That was the year that was
It stirred this old demonstrator’s heart to be reminded of the 1968 call for international revolution: ‘We Shall Fight, We Will Win, Paris London Rome Berlin’ (LRB, 24 May). But it also reminded me of the left factionalism of those times. I was on a march to Grosvenor Square when one of our group complained about the Eurocentrism of that very slogan. Did he have a more international alternative? Yes he did. Yes he did. ‘The sword is mightier than the biro. Paris, London, on to Cairo’.
Tariq Ali credits Harold Wilson for not sending troops to fight in the Vietnam War when under heavy pressure to do so. The pressure came from the United States, but in reality there was little chance that Wilson could have intervened even had he wanted to. Britain, along with the Soviet Union, had co-chaired the 1954 Geneva Conference, which negotiated French withdrawal from Indo-China and established North and South Vietnam as two nation-states separated by the 17th parallel. Anthony Eden was given most of the credit for this diplomatic achievement, which led to an uneasy peace in the years following. So when war flared up again in the 1960s it was diplomatically virtually impossible for Britain to join the belligerents. American leaders, who had played no part at Geneva, seemed unable to grasp this point.
As a black alumnus of the University of North Carolina at Chapel Hill I read Jocelyn Harris’s praise of its Unsung Founders Memorial with dismay (Letters, 10 May). By and large, the monument is considered a slap in the face to the university’s black community. It is smaller than many home dinner tables. Worse, it often serves as a lunch table for white undergraduates who are blissfully unaware of its significance. Any intended symbolism is inverted – or, perhaps, ironically laid bare – as the granite slave figures carved into the table’s base remain invisible to a public that sees fit to use the monument as a nappy-changing station. Most troubling of all, though, is the fact that it lies almost literally in the shadow of another statue, named Silent Sam, which is a memorial to the university’s Confederate war dead. Speaking at its dedication in 1913, the industrialist Julian Carr bragged of having ‘horse-whipped a negro wench until her skirts hung in shreds because she had maligned and insulted a Southern lady’.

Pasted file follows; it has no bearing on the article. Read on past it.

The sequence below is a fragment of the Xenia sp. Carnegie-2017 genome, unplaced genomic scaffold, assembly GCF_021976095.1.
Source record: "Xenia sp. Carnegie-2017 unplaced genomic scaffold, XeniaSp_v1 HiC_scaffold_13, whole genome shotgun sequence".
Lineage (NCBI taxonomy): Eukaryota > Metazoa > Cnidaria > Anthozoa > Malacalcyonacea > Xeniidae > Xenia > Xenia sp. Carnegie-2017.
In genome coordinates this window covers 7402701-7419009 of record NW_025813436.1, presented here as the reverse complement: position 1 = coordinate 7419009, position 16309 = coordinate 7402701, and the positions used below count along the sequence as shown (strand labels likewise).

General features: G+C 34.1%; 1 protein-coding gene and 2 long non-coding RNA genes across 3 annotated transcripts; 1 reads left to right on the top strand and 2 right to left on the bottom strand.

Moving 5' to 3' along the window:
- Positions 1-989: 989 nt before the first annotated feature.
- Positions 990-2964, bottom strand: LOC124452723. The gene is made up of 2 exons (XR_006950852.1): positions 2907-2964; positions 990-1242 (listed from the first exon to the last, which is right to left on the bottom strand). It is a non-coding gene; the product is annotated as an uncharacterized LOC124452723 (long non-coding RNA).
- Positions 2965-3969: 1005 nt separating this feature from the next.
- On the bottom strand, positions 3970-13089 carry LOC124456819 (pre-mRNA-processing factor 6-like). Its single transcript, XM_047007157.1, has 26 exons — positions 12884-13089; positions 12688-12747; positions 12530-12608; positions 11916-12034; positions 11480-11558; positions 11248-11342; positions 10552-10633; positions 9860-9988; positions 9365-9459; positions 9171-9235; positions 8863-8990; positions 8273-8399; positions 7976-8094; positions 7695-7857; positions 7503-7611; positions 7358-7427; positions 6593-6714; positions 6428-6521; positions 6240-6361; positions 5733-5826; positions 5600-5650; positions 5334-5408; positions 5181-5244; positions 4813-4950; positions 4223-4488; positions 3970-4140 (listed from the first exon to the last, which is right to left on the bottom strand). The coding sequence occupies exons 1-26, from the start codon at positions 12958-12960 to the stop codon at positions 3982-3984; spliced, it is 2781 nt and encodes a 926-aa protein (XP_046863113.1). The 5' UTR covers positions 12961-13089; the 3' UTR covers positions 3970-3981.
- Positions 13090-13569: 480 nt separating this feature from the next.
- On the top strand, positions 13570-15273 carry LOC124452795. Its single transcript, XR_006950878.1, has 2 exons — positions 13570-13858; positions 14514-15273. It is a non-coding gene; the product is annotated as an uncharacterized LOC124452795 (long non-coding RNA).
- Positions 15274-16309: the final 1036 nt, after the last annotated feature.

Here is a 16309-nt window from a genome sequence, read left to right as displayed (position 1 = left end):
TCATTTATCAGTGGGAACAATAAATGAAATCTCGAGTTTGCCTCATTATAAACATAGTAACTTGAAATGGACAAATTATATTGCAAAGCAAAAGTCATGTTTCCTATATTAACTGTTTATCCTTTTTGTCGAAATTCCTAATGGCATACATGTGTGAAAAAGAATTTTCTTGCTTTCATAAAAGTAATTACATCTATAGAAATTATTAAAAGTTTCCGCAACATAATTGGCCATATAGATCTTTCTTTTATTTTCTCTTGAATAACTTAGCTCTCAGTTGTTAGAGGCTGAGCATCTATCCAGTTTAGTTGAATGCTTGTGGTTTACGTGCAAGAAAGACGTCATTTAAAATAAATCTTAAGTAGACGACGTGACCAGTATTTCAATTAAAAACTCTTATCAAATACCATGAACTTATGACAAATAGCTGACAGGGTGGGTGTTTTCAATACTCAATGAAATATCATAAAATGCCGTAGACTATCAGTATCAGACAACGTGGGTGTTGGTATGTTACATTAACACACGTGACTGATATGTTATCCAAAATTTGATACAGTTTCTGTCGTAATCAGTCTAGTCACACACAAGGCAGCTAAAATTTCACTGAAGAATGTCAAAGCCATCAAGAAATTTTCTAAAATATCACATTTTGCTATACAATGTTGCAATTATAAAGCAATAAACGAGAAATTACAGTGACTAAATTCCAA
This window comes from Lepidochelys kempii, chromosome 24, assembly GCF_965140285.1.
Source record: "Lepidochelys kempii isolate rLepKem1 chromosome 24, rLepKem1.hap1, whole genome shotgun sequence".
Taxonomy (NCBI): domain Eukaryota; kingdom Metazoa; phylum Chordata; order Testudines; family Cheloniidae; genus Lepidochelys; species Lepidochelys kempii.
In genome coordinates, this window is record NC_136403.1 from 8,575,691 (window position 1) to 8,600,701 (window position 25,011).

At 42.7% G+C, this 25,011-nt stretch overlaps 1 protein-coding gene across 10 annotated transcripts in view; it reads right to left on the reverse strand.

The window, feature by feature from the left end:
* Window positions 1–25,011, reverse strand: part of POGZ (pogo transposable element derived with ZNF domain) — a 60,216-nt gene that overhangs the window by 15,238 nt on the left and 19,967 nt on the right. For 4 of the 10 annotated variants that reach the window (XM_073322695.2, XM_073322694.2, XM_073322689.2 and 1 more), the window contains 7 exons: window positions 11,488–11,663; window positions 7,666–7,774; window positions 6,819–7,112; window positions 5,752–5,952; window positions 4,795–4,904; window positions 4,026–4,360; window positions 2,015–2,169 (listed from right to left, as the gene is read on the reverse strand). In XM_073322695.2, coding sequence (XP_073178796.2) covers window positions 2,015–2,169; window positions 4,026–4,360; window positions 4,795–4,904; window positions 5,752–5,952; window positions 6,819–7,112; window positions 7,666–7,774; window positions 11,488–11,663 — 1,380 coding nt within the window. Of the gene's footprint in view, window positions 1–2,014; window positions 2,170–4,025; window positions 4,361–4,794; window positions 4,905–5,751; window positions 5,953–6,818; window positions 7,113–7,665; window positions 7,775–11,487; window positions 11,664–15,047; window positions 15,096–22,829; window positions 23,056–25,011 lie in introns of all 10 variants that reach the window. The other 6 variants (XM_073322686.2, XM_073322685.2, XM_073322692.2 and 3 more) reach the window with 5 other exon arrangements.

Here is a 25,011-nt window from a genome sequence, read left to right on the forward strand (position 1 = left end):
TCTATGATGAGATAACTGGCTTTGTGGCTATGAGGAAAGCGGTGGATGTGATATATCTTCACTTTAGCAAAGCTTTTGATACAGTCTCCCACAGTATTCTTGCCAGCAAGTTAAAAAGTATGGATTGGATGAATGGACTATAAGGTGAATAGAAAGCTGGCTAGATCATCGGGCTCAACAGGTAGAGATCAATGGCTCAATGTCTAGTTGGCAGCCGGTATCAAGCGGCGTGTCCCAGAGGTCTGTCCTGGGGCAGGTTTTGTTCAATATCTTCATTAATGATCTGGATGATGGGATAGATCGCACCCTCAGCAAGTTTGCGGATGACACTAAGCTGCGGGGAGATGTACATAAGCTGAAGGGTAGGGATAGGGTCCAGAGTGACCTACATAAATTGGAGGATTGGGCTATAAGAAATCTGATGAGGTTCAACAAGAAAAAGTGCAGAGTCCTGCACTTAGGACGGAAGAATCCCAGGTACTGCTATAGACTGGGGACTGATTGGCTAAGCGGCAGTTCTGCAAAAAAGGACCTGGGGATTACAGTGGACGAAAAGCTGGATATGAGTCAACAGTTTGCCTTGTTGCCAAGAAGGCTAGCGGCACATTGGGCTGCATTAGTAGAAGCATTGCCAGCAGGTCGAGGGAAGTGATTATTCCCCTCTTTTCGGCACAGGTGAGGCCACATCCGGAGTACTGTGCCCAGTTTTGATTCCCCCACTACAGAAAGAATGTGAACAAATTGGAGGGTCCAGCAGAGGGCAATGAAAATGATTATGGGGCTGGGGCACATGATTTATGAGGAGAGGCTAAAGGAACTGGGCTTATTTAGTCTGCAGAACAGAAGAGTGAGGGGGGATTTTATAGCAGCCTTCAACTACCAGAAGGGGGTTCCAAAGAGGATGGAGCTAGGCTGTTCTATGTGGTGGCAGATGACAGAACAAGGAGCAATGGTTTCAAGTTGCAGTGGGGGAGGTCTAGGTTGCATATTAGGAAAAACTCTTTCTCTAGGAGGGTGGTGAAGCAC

If I’m not mistaken, the torn strips of newspaper featured in Anne Rothenstein’s engaging cover image are from the Belfast Telegraph and/or the Belfast News Letter of 3 June 1953, the day after Queen Elizabeth II’s coronation (LRB, 10 May). The two newspapers, staunchly Unionist in outlook, had large circulations in Belfast and the rest of Northern Ireland. This is reflected in the enthusiastic descriptions of celebrations of the event – bunting, bonfires, street parties – in contrast to the muted public reaction of those living in Catholic areas in the North.
The BBC had decided in autumn 1952 to set up a temporary low-power transmitter to serve the Belfast area in time for the coronation; boarding houses and hotels promised customers they could ‘watch the coronation in comfort’. In Dublin, several pubs installed TV for the occasion. Coronation Day passed without official recognition by the Irish government and invitations to the British ambassador’s garden party were declined. The following day the Times in London reported that the coronation was celebrated with ‘covert enthusiasm’ in Dublin. Many stayed at home to listen to the blanket radio coverage, and some businesses arranged for staff to listen to the radio broadcast of the service. Not everyone shared in the enthusiasm: one customer in a pub in Dublin’s Marlborough Street smashed the television with a hatchet.